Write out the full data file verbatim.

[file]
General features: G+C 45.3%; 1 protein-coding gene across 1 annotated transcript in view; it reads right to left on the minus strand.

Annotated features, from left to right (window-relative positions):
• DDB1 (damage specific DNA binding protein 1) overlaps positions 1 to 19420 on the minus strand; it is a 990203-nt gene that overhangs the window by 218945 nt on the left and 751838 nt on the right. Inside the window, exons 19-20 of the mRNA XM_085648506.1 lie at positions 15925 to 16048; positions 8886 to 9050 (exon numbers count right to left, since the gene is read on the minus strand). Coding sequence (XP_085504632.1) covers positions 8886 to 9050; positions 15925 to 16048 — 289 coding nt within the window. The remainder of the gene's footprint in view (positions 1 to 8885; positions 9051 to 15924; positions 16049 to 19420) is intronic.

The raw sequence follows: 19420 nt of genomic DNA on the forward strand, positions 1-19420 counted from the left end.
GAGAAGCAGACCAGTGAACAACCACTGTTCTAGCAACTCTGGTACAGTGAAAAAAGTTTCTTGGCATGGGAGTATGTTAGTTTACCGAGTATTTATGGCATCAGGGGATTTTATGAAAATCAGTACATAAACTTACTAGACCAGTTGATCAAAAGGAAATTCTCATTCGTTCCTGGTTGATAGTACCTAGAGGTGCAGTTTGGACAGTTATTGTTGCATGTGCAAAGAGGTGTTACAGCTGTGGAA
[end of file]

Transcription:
General features: G+C 45.3%; 1 protein-coding gene across 1 annotated transcript in view; it reads right to left on the minus strand.

Annotated features, from left to right (window-relative positions):
• DDB1 (damage specific DNA binding protein 1) overlaps positions 1 to 19420 on the minus strand; it is a 990203-nt gene that overhangs the window by 218945 nt on the left and 751838 nt on the right. Inside the window, exons 19-20 of the mRNA XM_085648506.1 lie at positions 15925 to 16048; positions 8886 to 9050 (exon numbers count right to left, since the gene is read on the minus strand). Coding sequence (XP_085504632.1) covers positions 8886 to 9050; positions 15925 to 16048 — 289 coding nt within the window. The remainder of the gene's footprint in view (positions 1 to 8885; positions 9051 to 15924; positions 16049 to 19420) is intronic.

The raw sequence follows: 19420 nt of genomic DNA on the forward strand, positions 1-19420 counted from the left end.
GAGAAGCAGACCAGTGAACAACCACTGTTCTAGCAACTCTGGTACAGTGAAAAAAGTTTCTTGGCATGGGAGTATGTTAGTTTACCGAGTATTTATGGCATCAGGGGATTTTATGAAAATCAGTACATAAACTTACTAGACCAGTTGATCAAAAGGAAATTCTCATTCGTTCCTGGTTGATAGTACCTAGAGGTGCAGTTTGGACAGTTATTGTTGCATGTGCAAAGAGGTGTTACAGCTGTGGAA